Randall Stanicky - Goldman Sachs
That’s helpful. And just Joe, a last question, just a more theoretical question, and I think Judy, you mentioned the more aggressive stance in terms of buy back going forward. I’m just curious as to why, with rates decreasing, obviously equity valuations lower than they were a few months ago, what are you seeing? Are you not seeing opportunities from the acquisition front that you would have thought or as it just an internal change in view of capital uses?
Joseph C. Papa
Let me add to one comment that Judy made on tax before I get into your second question here on the buy back. Relative to the tax team, they have done just an outstanding job in accelerating some of the programs we had in mind but they were just able to move through them much quicker. Obviously some other activities and new products have occurred. The team is just working really well in executing our plan and just getting things done faster, so much credit to Judy and the entire tax team and what they’ve done with the tax efforts so far this year. On the question of extending the buy back, we looked at our utilization of cash and capital and obviously we’re generating significant amount of cash as exemplified by this particular quarter. We still are looking at the future as to where we go. We think we’ve got a very solid organic growth in our business and therefore we’re generating significant cash, we’re looking at what we can do with that cash, at the same time, we are continuing to look at acquisitions such as the Galpharm acquisition where it’s a nice tuck in, allows us to improve our position in Western Europe, but at this point we feel there is an opportunity to [light] some of the cash in buy backs and we’re going to do that while we still continue to look at acquisition opportunities, but we don’t feel we need to do any acquisitions if we don’t have good, solid organic growth.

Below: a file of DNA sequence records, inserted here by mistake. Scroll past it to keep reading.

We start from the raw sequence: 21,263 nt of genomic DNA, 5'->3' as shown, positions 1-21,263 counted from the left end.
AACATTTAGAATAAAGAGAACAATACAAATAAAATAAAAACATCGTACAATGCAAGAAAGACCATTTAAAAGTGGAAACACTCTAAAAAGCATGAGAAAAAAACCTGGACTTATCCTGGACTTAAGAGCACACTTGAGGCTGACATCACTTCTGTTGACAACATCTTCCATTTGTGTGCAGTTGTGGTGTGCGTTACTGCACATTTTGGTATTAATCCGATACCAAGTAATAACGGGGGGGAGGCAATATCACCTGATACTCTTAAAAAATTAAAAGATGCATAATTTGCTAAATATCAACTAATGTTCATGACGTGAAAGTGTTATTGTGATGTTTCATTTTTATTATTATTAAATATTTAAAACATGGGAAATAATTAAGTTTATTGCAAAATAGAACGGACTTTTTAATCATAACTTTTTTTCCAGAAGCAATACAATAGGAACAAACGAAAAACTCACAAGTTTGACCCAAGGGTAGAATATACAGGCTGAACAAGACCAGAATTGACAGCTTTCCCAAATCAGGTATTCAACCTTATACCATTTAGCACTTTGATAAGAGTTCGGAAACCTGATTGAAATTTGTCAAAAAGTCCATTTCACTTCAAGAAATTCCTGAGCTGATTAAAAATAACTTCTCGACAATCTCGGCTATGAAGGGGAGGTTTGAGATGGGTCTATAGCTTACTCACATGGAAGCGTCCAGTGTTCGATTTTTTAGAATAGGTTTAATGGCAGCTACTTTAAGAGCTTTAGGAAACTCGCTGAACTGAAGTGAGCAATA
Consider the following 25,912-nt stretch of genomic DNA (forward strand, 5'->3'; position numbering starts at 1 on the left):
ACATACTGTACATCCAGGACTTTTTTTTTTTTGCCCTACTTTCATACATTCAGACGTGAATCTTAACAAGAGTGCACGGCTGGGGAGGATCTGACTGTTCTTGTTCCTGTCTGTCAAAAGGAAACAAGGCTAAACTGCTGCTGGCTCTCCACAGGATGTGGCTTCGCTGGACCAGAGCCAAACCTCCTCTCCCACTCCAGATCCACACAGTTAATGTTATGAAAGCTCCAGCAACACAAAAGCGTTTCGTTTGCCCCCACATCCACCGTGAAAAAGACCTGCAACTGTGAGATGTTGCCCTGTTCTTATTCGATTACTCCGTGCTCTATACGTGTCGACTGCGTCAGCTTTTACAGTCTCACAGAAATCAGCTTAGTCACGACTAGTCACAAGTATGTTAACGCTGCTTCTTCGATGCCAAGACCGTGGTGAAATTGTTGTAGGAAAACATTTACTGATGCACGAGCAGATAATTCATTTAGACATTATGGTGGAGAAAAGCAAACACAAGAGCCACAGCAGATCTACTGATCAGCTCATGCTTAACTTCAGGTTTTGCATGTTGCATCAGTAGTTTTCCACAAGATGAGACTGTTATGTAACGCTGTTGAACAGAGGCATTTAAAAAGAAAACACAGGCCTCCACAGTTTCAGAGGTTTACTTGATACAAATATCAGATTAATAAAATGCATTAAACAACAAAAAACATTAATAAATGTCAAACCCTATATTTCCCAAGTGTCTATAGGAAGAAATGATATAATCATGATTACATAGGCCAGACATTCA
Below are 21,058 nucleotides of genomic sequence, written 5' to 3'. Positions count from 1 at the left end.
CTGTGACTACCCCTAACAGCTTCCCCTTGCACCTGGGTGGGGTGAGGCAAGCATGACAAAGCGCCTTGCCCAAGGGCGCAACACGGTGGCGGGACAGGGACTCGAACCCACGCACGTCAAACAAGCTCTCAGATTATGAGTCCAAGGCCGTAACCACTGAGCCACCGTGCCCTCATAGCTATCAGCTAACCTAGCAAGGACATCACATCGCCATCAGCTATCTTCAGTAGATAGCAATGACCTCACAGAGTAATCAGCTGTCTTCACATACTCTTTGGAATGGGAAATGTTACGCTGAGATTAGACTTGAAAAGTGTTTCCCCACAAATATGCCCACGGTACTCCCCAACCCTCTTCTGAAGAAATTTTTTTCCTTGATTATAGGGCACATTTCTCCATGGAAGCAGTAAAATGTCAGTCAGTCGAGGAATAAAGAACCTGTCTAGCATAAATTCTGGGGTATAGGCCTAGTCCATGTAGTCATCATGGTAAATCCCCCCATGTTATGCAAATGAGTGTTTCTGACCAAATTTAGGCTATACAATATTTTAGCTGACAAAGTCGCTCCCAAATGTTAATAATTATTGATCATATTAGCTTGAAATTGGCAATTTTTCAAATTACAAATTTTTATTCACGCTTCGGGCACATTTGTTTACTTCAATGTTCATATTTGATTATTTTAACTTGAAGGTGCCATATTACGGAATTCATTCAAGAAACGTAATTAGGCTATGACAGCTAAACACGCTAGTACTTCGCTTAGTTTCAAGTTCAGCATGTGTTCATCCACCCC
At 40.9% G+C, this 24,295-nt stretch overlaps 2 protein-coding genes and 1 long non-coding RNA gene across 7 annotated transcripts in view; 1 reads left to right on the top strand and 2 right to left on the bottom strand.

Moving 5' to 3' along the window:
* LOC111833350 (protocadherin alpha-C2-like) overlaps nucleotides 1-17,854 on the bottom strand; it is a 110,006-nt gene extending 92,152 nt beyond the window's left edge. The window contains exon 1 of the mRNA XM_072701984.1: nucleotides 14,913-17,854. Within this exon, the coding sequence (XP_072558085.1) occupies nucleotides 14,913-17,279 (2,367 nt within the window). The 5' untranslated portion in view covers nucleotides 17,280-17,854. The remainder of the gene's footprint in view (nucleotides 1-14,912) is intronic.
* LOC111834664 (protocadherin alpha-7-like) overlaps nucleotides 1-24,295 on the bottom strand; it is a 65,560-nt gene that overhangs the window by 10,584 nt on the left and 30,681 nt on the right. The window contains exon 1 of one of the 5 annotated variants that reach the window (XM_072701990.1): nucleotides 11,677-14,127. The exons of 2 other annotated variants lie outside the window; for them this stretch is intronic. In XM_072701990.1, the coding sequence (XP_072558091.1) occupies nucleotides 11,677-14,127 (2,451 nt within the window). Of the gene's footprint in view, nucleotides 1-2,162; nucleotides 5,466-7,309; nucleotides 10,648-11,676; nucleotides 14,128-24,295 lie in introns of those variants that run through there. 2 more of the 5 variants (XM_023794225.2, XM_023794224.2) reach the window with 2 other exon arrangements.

Randall Stanicky - Goldman Sachs
Great. Thanks for the call.
There appear to be no further questions at this time.
Joseph C. Papa
Thank you everyone for your interest and your questions. I know Judy provided an excellent review. I think you answered most of the questions that possibly could exist so thank you everyone for the interest in Perrigo. Have a great day.
Thank you. This does conclude today’s’ Perrigo second quarter earnings conference call. You may now disconnect and have a wonderful day.